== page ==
41. Memorandum From the Assistant Secretary of Defense for International Security Affairs (Nutter) to the Chairman of the Senior Review Group (Kissinger)1


  • NSSM–63—U.S. Policy on Current Sino-Soviet Differences


I am enclosing 25 copies of the “DOD Supplementary Paper on NSSM–63,” as revised since the Review Group Meeting on September 25.2 I request that this revised DOD paper be submitted to the Review Group concurrently with the NSSM–63 Report forwarded to you by Mr. Cargo on October 23.3

As you know, the Secretary of Defense has directed the various elements of the Department to make a special effort to ensure that DOD views are brought to the attention of the NSC whenever these views differ from those of other agencies, as is the case with the NSSM–63 Report. The Report forwarded by Mr. Cargo reflects none of those DOD views that diverge despite our repeated efforts to incorporate them for NSC consideration.

In addition, the NSSM–63 Report includes a summary statement that neither OSD nor the OJCS representatives were given a chance to read prior to dissemination of the Report to the NSC Staff. I should also note that a DOD footnote that has been incorporated in the final draft submitted for inter-agency consideration calling attention to the DOD Supplementary Paper was omitted from the final NSSM–63 Report without the knowledge or concurrence of the DOD representatives.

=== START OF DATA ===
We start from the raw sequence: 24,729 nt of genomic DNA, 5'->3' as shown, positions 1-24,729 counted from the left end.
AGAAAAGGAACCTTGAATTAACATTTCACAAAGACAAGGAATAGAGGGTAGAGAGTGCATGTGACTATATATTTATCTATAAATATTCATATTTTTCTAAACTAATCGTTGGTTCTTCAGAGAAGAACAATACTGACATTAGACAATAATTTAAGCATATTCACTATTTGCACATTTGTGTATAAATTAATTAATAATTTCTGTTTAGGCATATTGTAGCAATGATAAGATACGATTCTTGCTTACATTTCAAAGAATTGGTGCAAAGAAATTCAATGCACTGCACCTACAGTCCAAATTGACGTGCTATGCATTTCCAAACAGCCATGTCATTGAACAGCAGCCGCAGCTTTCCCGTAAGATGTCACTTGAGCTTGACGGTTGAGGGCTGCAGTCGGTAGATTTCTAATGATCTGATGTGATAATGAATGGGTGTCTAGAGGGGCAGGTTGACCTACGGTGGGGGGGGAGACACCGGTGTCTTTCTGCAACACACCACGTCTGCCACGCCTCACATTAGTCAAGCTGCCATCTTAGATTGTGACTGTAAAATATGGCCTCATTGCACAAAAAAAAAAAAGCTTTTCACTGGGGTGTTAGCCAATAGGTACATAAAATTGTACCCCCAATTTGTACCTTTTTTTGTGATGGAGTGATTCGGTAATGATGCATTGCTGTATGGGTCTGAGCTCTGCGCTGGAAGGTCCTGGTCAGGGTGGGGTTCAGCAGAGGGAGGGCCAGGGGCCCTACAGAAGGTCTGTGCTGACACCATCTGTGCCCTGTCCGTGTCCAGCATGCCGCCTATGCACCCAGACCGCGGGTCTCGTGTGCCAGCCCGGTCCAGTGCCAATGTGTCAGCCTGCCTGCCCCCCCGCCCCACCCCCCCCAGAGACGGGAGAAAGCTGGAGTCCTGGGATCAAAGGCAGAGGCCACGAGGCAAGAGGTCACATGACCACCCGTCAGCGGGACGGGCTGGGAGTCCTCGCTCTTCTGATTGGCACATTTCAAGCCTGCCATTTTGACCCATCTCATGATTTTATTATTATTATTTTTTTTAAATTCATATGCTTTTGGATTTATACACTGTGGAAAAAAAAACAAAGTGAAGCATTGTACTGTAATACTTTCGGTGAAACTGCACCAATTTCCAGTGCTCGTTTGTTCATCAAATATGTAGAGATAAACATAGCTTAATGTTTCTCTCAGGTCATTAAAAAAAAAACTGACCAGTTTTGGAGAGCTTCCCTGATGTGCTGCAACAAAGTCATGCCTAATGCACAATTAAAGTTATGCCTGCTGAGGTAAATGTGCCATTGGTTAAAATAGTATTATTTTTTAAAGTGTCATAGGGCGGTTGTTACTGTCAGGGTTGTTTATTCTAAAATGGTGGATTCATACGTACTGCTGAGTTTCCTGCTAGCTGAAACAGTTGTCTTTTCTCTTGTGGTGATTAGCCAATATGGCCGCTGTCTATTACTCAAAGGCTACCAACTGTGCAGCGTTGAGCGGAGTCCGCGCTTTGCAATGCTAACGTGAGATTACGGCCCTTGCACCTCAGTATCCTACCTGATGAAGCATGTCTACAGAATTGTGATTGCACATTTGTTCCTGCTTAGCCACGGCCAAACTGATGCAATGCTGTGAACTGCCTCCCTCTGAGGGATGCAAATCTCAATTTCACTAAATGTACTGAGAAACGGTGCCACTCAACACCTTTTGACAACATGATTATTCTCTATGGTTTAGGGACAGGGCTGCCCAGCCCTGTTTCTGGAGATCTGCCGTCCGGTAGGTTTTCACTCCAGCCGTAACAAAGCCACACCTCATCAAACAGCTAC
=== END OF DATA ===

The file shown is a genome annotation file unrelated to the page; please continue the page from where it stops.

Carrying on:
We believe that the revised version of the NSSM–63 Report is fully responsive neither to the original NSSM nor to the Review Group’s request at the end of the September 25 Meeting that the original Report be revised to cover certain points relating to major and prolonged Sino- Soviet hostilities.4 In our view, there are additional issues that must be considered in connection with alternative outcomes to the current differences between the two governments and their ruling communist parties.

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We also regard as a main issue the possibility that dynamic political change could occur in China and that hostilities, or Sino-Soviet “reconciliation” under Soviet dominance, however improbable either event may appear at this moment, would seriously affect events in and outside China. We believe that the Soviets desire a political change in China and might be willing in certain circumstances to undertake military action to help promote such change.

We believe that such courses of events, whatever their apparent likelihood at the present time, deserve greater attention because of the significance of their possible impact on the world and on U.S. interests and policy, and that they should not be overlooked solely on the ground of seeming improbability. For this reason DOD is submitting the enclosed “DOD Supplementary Paper on NSSM–63,” dated 8 October 1969.

G. Warren Nutter 5
  1. Source: National Archives, Nixon Presidential Materials, NSC Files, NSC Institutional Files (H-Files), Box H–040, Review Group Meeting, Sino Soviet Differences, 11/20/69. Secret.
  2. The 9-page report is attached but not printed. See also footnote 6, Document 36.
  3. Document 40.
  4. A handwritten note in the margin reads: “Not so.”
  5. Printed from a copy that indicates Nutter signed the original.